While many important RNA sequences have been determined, there is little definitive secondary and three-dimensional (3D) structure information about RNA. Several algorithms have been developed to predict RNA secondary structure from sequence;however, the lack of experimental parameters for non-Watson-Crick regions is a major limitation of these algorithms. NMR and X-ray crystallography are powerful tools to determine RNA 3D structure;however, these techniques are time and labor intensive. Thus, there is a need for reliable, rapid methods to predict secondary and 3D structures of RNA from sequence. Therefore, the broad, long-term objective of the PI's laboratory is to improve RNA secondary and tertiary structure prediction from sequence. In order to achieve this long-term objective, it is essential to understand RNA thermodynamics and structure and how these properties are related. Improved nearest neighbor parameters derived from thermodynamic data can improve secondary structure prediction from sequence. In order to improve tertiary structure prediction, knowledge about the structural features of secondary structure motifs in previously solved three-dimensional structures and NMR data for previously unstudied motifs would be beneficial. Computational techniques can be used to understand the relationship between RNA thermodynamics and RNA structure. Therefore, this proposal begins to investigate the thermodynamics, structures, and energetics of common RNA secondary structure motifs. The specific objectives of the proposed research are: (1) to address the major limitations of the current algorithms used to predict secondary structure from sequence, (2) to identify structural patterns of secondary structure motifs in 3D structures, and (3) to investigate the relationship between RNA stability and structure on a molecular level via computational techniques. The research design and methods for achieving these goals include: optical melting experiments, an in-depth analysis of previously solved RNA structures, the use of NMR to identify structural properties of underrepresented RNA motifs, and hydrogen bonding and base stacking calculations. This proposed research is relevant to the mission of the NIH and the objectives of the AREA Grant program. An improved method to predict RNA secondary and tertiary structure from sequence is essential to move the field of RNA research forward and should impact researchers in any field relying on RNA structure prediction, especially those attempting to understand the structure-function relationship of RNA, understand the interactions of RNA with other biological molecules, and target RNA with therapeutics. As a result, the proposed research will advance the Nation's capacity to protect and improve health, expand the knowledge base in medical and associated sciences, and benefit available students through exposure to and participation in research in the biomedical sciences.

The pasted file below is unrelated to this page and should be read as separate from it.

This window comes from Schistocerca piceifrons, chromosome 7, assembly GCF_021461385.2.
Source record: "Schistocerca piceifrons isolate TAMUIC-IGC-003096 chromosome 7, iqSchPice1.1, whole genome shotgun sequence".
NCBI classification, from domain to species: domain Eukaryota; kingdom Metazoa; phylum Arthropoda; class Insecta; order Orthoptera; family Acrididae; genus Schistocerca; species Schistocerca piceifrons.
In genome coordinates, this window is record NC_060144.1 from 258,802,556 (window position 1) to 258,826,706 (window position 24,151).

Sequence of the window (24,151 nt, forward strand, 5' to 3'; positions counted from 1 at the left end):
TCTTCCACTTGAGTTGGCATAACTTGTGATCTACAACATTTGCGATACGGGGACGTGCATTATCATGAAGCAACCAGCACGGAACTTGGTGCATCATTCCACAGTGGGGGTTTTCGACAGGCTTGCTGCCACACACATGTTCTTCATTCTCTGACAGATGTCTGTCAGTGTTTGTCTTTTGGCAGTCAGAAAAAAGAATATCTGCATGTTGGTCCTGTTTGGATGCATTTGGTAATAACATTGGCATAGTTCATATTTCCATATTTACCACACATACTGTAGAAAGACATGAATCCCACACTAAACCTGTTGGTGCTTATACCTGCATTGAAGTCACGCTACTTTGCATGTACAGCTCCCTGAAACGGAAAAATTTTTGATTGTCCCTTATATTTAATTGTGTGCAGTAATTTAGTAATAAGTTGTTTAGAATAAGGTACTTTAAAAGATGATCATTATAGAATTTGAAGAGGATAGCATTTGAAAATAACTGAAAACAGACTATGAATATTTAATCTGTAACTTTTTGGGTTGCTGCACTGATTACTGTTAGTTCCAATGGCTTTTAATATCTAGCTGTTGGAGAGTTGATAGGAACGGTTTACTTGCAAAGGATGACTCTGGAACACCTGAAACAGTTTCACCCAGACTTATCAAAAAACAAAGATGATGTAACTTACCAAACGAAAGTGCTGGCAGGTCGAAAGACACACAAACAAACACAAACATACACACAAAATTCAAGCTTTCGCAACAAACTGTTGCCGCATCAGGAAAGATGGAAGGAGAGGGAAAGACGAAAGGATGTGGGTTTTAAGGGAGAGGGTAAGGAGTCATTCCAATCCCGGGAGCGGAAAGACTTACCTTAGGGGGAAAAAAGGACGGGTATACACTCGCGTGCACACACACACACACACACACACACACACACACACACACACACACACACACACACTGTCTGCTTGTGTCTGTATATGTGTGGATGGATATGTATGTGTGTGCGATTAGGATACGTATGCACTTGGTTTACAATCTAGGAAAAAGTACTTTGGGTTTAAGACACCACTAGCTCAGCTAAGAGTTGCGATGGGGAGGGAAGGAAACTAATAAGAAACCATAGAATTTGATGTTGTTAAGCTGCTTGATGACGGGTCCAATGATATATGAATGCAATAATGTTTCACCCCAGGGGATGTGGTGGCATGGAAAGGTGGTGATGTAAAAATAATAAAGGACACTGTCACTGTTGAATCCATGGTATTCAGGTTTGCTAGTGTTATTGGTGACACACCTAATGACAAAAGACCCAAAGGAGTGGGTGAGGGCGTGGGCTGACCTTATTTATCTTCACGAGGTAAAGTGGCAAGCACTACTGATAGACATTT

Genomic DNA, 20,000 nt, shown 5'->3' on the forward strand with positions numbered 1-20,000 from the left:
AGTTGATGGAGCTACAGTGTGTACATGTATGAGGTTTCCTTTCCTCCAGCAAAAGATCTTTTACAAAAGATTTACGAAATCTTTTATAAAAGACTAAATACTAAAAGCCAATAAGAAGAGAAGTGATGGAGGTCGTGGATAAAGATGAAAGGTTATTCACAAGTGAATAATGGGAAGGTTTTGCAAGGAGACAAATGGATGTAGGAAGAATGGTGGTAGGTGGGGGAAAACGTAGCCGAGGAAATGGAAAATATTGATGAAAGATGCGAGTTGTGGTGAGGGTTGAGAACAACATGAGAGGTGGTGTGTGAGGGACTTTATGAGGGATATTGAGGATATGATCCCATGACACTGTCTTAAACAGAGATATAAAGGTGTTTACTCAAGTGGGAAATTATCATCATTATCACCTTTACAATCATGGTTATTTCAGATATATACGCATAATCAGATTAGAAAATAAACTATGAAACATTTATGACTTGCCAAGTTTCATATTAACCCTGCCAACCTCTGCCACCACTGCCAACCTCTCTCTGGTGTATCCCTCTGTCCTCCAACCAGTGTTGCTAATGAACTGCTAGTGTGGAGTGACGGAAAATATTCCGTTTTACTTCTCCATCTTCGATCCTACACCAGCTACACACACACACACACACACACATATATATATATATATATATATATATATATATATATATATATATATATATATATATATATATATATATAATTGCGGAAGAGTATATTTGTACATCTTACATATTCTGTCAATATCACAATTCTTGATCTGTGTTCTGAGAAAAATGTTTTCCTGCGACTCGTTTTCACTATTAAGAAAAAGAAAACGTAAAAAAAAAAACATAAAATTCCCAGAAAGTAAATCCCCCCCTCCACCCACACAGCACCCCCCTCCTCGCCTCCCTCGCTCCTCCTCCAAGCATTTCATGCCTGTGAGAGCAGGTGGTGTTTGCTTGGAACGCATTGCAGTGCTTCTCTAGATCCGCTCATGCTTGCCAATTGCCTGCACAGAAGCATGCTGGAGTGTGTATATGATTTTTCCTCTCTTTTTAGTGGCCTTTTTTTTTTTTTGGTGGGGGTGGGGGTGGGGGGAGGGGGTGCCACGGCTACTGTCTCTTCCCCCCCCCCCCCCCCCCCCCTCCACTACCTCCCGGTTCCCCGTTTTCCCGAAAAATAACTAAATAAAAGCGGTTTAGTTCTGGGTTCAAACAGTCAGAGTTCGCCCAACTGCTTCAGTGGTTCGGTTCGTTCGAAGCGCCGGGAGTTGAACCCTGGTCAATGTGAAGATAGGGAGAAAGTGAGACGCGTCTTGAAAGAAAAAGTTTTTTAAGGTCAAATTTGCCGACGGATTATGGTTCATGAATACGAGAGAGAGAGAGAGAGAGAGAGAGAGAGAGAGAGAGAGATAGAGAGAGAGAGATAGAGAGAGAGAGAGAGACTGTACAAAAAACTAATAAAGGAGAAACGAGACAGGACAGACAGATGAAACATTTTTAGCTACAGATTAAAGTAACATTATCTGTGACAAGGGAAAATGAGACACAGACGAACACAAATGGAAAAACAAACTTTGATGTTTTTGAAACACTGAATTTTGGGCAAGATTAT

The proposed research will provide essential information in order to move the field of RNA research forward. The data that is collected from this proposed research can be used to better understand humans, bacteria, and viruses and can be utilized by other scientists who are researching the causes, diagnosis, prevention, and cure of human diseases.
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|Jolley, Elizabeth A; Znosko, Brent M (2017) The loss of a hydrogen bond: Thermodynamic contributions of a non-standard nucleotide. Nucleic Acids Res 45:1479-1487|
|Richardson, Katherine E; Znosko, Brent M (2016) Nearest-neighbor parameters for 7-deaza-adenosine·uridine base pairs in RNA duplexes. RNA 22:934-42|
|Liu, Biao; Childs-Disney, Jessica L; Znosko, Brent M et al. (2016) Analysis of secondary structural elements in human microRNA hairpin precursors. BMC Bioinformatics 17:112|
|Jolley, Elizabeth A; Lewis, Michael; Znosko, Brent M (2015) A Computational Model for Predicting Experimental RNA Nearest-Neighbor Free Energy Rankings: Inosine•Uridine Pairs. Chem Phys Lett 639:157-60|
|Tomcho, Jeremy C; Tillman, Magdalena R; Znosko, Brent M (2015) Improved Model for Predicting the Free Energy Contribution of Dinucleotide Bulges to RNA Duplex Stability. Biochemistry 54:5290-6|
|Murray, Meghan H; Hard, Jessicah A; Znosko, Brent M (2014) Improved model to predict the free energy contribution of trinucleotide bulges to RNA duplex stability. Biochemistry 53:3502-8|
|Chen, Zexiang; Znosko, Brent M (2013) Effect of sodium ions on RNA duplex stability. Biochemistry 52:7477-85|
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